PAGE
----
Marketing my Grain - Futures Contracts

 
 
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What futures markets will be used for price discovery of western Canadian wheat and barley?
  • A number of North American futures markets are currently used for price discovery on Wheat. They are Chicago, Minneapolis, Kansas City, and the new wheat and durum futures markets on the InterContinental Exchange (ICE). Different grain companies use different futures markets for different types of wheat. As well, different futures contracts have different levels of liquidity which affect ease of trading execution.
What futures products are available on the ICE exchange?
  • Currently, the ICE exchange offers two barley contracts, a spring wheat contract, and a durum contract.
  • The Western Barley futures contract specifies barley for sale in southern Alberta. The Barley Futures contract specifies barley for sale in eastern Saskatchewan. Contract size for barley is 20 tonnes.
  • The Milling Wheat futures contract specifies Canada Hard Red Spring Wheat (CWRS) for sale delivered in eastern Saskatchewan. Contract size is 100 tonnes.
  • The Durum Wheat futures contract specifies Canada Western Amber Durum Wheat (CWAD) for sale delivered in southwestern Saskatchewan. Contract size is 100 tonnes.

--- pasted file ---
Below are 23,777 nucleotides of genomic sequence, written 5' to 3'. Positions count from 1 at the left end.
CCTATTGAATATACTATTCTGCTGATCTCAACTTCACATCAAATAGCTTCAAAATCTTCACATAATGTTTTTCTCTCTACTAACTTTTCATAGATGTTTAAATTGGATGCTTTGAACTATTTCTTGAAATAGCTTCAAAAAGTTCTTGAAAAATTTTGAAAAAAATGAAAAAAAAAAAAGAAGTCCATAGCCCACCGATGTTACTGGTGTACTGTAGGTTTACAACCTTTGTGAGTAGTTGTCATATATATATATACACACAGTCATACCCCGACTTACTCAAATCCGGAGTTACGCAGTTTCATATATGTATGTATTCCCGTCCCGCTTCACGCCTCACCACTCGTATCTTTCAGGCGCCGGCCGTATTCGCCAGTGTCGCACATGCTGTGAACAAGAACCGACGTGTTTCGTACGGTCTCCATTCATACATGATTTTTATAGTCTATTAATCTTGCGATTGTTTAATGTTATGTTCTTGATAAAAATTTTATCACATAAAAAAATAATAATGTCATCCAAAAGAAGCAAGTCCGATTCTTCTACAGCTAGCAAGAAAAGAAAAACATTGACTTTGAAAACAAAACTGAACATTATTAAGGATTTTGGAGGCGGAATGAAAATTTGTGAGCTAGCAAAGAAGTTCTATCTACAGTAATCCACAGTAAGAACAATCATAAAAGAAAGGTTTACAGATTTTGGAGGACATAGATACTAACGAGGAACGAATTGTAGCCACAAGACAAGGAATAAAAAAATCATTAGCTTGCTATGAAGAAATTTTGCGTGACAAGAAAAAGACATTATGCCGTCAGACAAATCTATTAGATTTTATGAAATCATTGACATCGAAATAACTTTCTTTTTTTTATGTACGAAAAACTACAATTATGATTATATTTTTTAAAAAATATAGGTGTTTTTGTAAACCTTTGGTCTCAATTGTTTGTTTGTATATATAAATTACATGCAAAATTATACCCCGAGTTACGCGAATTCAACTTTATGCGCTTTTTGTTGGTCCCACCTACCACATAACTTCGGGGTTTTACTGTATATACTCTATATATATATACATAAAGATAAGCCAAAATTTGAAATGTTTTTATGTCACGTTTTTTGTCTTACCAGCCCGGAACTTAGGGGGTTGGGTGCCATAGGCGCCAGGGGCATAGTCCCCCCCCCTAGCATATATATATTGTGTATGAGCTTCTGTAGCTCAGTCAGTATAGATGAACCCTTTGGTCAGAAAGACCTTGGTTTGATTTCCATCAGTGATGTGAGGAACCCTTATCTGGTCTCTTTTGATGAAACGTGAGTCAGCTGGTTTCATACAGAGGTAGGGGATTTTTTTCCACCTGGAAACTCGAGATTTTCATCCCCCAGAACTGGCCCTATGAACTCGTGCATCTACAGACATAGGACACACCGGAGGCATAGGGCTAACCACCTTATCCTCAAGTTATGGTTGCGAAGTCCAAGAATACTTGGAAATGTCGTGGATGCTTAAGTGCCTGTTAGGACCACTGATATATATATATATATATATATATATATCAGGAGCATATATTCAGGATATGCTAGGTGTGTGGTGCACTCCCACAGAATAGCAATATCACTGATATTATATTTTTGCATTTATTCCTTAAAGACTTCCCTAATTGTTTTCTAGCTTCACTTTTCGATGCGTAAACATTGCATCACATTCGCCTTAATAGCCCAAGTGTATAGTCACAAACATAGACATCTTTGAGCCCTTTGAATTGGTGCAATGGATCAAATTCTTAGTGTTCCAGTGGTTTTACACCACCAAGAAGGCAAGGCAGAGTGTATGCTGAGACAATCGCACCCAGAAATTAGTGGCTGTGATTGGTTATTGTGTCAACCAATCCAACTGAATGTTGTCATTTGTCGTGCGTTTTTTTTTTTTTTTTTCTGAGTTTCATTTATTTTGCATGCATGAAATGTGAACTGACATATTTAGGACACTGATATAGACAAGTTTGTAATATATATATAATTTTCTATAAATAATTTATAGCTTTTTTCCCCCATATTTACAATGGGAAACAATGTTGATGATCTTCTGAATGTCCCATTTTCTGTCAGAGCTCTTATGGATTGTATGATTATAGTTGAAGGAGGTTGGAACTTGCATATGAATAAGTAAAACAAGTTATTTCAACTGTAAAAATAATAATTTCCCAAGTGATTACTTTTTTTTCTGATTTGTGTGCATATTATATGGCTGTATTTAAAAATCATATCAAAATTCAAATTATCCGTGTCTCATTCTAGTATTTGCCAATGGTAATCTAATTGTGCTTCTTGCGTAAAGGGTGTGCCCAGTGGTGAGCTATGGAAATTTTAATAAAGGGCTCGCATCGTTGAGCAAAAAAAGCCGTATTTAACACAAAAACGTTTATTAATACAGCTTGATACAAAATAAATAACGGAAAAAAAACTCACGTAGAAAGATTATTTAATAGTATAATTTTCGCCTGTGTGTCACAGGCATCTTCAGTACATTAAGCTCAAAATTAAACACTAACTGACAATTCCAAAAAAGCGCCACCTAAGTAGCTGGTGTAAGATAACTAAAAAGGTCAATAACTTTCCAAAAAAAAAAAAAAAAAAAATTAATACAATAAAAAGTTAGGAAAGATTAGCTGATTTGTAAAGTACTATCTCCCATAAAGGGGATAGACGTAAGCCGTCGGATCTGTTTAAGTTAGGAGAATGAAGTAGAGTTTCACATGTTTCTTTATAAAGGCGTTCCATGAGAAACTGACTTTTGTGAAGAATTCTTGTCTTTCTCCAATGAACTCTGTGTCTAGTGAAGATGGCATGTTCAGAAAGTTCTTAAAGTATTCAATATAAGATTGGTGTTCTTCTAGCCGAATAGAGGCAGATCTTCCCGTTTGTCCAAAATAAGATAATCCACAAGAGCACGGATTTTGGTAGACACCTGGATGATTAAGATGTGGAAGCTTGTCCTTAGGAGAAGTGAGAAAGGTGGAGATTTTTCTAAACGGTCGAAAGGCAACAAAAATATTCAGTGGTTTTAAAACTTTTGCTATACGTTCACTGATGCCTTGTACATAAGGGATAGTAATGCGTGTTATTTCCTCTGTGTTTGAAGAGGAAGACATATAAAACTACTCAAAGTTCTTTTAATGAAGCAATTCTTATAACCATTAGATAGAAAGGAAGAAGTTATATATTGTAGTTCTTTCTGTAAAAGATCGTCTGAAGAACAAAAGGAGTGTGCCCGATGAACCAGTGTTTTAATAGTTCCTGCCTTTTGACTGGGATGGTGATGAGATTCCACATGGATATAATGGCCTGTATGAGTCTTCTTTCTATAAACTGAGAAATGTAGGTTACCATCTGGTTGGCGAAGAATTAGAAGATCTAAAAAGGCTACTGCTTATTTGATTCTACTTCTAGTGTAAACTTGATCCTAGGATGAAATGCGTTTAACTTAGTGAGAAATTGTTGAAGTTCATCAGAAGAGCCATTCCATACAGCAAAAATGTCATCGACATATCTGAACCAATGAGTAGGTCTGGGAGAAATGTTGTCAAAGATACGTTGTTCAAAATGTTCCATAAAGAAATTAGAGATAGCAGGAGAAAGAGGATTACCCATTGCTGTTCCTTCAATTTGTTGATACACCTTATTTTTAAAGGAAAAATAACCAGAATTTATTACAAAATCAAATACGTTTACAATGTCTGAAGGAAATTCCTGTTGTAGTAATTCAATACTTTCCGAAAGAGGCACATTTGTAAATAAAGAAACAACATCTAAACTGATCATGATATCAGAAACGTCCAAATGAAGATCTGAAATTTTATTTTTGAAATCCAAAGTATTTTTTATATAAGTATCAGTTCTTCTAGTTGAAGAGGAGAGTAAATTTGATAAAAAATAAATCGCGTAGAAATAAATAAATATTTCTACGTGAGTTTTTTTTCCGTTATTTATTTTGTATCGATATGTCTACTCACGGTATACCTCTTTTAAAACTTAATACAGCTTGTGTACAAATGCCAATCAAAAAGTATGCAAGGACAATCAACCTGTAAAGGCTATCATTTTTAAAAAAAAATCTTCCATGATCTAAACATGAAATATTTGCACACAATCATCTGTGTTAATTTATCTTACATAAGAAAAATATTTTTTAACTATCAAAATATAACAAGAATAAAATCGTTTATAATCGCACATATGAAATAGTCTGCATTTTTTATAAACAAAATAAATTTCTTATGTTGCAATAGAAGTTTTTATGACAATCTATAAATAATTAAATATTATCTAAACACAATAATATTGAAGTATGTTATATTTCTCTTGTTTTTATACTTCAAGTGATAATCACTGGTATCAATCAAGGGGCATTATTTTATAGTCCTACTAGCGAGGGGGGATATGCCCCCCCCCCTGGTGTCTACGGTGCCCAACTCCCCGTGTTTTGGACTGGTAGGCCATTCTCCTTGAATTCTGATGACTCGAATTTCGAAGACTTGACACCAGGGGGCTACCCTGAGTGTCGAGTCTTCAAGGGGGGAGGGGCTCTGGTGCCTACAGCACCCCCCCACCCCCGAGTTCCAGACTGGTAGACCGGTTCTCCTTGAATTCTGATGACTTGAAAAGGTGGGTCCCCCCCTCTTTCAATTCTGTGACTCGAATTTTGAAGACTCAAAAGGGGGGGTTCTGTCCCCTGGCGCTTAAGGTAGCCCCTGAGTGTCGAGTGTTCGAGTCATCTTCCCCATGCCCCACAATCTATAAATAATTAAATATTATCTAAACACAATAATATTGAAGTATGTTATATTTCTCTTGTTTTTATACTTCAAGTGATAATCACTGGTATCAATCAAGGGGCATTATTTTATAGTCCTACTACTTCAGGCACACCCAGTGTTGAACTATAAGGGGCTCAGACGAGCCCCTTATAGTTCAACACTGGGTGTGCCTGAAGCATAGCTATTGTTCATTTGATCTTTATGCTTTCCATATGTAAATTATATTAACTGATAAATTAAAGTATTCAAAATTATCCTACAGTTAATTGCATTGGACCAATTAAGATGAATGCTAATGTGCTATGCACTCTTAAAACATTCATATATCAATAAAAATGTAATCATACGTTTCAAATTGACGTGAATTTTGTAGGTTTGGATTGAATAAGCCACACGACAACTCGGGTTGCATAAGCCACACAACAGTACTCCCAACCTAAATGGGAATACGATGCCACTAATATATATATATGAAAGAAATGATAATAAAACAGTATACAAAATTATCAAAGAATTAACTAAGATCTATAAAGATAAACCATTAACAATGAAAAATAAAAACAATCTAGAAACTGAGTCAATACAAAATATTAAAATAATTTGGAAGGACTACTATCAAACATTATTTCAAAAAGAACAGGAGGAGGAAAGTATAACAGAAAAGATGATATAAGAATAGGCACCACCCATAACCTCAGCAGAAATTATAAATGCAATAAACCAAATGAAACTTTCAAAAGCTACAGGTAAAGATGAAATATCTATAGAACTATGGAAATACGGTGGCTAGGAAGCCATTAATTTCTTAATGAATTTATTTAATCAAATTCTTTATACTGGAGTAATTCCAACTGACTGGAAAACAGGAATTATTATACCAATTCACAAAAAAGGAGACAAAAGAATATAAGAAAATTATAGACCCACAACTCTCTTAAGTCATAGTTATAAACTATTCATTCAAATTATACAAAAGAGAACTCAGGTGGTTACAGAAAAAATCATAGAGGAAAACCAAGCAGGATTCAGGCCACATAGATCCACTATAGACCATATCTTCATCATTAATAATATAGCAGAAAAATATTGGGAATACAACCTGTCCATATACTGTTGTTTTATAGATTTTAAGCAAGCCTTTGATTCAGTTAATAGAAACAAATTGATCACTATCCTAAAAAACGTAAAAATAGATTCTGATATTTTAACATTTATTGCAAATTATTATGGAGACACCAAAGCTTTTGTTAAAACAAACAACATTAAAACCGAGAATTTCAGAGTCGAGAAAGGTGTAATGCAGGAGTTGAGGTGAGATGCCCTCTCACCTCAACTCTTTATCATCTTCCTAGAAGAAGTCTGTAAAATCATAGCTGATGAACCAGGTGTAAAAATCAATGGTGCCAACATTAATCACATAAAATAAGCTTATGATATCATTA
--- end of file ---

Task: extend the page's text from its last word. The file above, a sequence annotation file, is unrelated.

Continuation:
• For further information on futures contracts offered by the ICE exchange, including contract specifications for the barley, wheat and durum futures contracts, see their website.
A Super-B truck load is 40 tonnes of grain. Why are the new ICE contracts based on 100 tonnes?
  • ICE milling wheat contracts are intended to be as comparable as possible to US wheat futures contracts which are 5000 bushels, or just over 136 tonnes. The ICE durum contract is also set at 100 tonnes.
  • Canola and barley contracts will continue to be 20 tonnes. For efficiency, many trades are completed in ‘board lots’, which are five contracts totaling 100 tonnes.
What are the tax implications of trading futures and options?
  • Generally, if a person is hedging the commodity they produce, then gains or losses in the trading account are considered on income. If the person is speculating, then gains or losses are considered capital gains or capital losses. However, this is a complicated area and a farmer should contact his/her accountant or the Canada Revenue Agency regarding his/her particular situation.
 
 
 
 
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For more information about the content of this document, contact Rick Dehod.
This document is maintained by Erminia Guercio.
This information published to the web on June 7, 2012.
Last Reviewed/Revised on May 26, 2014.